You are a Packing Pro Now
Now that you've gone through a huge pile of boxes and tape, your garage resembles a distribution center, and you're dining on paper plates with forks leftover from your last fast food meal, the easy part is over. Now that you're all packed up, a day or two ahead of moving day, it's time to deconstruct.
You will probably need a ladder for the next to-do items, along with the tools outlined in our last post. If you've had big window coverings you might need some wood filler, also. If you're DIY moving, you will need moving blankets, baggies or small containers, and plastic wrap on a large roll for furniture, mirrors, art and lighting.
Roll with the Punches and Plan Ahead
Packing for a relocation takes quite a while, and you should plan for that if you're going to do a DIY move. A large dry-erase calendar should help you stay on schedule, and you can edit it as needed. There are three stages of a move--purging, packing, and the move itself--and keeping on top of steps 1 and 2 should make step 3 a lot less exasperating.
One of the biggest mistakes you can make as a pack-it-yourselfer is to overweight boxes. Books are a big culprit; they're normally not large but they weigh a lot. Four or five hardbacks is sufficient for a small box, so fill in the rest of the box with lighter weight accessories--coasters, photos, magazines--that will go back in the same room or area with the books themselves.
The Day Prior to Moving Day in Oklahoma City
Considering the big day is tomorrow, it is time to get going on the pantry and the fridge. Unless you are moving locally, it’s advisable to take all the unopened non-perishables to a food pantry, and toss the rest. For a short trip, you can put perishables in coolers with dry ice, but food is a lot like your other items--is unpacking those half-empty jelly jars worth your time?
Movers frequently want the art and mirrors wrapped in bubble wrap or crated before they load them. If not, you still need to pad each piece (flannel sheets, beach towels, etc. work great between pieces) and move them in your car instead of the moving van. You can secure lighting with a seatbelt if you're moving yourself.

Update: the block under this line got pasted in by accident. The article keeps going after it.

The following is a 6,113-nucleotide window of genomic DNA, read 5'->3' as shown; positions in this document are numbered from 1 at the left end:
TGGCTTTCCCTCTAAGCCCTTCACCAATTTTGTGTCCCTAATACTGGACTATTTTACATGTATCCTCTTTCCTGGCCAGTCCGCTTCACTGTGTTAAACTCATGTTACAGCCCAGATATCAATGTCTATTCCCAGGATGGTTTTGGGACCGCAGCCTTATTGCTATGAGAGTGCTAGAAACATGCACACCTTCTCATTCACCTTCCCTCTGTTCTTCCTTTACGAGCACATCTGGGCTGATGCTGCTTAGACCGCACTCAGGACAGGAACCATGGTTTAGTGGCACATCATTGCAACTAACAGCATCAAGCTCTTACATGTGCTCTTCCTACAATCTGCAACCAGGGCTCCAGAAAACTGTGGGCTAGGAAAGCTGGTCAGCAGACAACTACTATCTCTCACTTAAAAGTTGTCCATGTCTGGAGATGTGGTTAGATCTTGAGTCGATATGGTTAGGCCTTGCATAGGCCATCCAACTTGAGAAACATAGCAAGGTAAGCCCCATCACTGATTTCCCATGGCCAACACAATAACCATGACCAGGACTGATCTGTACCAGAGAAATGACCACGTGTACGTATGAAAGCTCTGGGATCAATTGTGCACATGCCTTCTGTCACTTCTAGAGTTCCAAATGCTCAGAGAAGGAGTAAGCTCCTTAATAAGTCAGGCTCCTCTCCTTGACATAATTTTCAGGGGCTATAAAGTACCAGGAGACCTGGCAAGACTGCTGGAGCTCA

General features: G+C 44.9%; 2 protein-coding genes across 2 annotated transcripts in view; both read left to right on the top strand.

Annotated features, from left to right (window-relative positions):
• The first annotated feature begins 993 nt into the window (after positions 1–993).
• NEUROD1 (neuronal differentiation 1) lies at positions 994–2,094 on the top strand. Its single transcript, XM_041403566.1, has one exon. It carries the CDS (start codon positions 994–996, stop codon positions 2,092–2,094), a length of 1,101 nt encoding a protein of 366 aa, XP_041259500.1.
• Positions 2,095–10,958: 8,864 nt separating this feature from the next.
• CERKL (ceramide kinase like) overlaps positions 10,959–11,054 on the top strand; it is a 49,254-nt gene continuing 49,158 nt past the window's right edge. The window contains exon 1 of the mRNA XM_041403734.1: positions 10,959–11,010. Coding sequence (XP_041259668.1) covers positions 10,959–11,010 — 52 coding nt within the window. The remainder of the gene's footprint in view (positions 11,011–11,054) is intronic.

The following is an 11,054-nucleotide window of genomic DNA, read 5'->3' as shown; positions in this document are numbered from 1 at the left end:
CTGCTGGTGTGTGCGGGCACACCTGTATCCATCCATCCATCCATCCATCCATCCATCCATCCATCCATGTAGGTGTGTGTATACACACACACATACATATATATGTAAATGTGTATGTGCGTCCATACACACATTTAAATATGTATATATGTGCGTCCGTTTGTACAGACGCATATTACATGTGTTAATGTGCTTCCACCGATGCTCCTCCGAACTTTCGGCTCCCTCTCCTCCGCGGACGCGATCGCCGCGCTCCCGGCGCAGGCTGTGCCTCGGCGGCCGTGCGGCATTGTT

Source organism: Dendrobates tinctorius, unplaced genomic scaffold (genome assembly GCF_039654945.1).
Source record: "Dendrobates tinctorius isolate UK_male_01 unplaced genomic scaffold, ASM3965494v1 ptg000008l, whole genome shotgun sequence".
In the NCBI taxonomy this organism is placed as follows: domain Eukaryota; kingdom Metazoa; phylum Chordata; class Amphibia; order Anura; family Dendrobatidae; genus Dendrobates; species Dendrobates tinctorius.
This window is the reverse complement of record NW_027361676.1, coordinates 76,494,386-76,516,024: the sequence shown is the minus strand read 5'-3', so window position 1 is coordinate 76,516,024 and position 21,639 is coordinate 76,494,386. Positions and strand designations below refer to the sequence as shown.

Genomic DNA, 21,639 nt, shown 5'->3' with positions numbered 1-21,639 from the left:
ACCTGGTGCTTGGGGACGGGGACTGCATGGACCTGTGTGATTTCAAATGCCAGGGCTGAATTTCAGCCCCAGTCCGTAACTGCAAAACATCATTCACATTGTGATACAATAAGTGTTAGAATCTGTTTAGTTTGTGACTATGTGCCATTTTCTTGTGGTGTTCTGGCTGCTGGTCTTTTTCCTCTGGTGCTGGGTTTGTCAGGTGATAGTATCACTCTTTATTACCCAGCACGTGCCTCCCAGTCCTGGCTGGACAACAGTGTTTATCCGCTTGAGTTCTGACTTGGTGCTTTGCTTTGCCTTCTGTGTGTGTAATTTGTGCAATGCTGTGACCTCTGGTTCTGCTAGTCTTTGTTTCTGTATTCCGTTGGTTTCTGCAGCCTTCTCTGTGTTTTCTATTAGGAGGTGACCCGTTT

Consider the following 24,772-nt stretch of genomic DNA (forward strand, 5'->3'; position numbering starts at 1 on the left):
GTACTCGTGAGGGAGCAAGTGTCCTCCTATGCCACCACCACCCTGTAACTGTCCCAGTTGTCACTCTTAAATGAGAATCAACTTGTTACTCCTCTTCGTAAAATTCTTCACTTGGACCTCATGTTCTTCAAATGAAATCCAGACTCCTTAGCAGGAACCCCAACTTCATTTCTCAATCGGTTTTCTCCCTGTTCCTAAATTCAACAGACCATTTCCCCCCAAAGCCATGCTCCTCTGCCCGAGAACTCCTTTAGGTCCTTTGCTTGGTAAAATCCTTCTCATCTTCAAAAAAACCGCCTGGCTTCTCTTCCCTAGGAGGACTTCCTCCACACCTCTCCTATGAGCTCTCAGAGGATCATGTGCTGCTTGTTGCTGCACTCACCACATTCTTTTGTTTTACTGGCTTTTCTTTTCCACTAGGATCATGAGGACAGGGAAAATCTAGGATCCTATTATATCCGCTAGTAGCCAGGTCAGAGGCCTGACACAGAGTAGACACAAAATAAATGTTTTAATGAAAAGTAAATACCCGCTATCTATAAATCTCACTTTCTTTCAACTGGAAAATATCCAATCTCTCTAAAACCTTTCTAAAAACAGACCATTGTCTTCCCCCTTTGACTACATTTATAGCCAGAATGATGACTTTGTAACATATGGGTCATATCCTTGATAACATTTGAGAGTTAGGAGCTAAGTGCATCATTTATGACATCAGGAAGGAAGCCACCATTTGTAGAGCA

If you put any of your furniture together, now is when you should disassemble it. Most furniture can be dissembled with a slot or Phillips head screwdriver and a small hammer. Keep the bolts, screws, and other hardware in a baggie or container and label it, and secure it to the inside of a bed rail or a drawer so you can put it all back together again without having to pay a visit to the local hardware store. It is not a bad idea to take photos of the hardware in the event that something gets misplaced--and it will.
Pack your cleaning supplies and plan to take them to the new home in your car--the chemicals can't go on the truck.
Cover furniture with the moving blankets and make sure the blankets stay put with the shrink wrap. The wrap won't scratch finishes and keeps drawers in place when chests are moving around.
Moving Day in Oklahoma City
If you've spent the final night in your residence, you most likely slept on mattresses on the floor, since your beds have been dismantled. You have also packed a small suitcase with necessities for the day since all your clothes are in boxes. Place your linens and towels in a big box or bag, and away you go. Movers schedule their days in blocks, so a big move could take multiple days. They'll likely be at your house first thing and ready to get going—the timeclock starts when they get there, not after you've had your coffee. It is going to be a long day, so respect their time and expertise by being ready for them.
Follow these tips for proper packing and you'll be promptly pleased with your new house—particularly when you can find the coffee pot.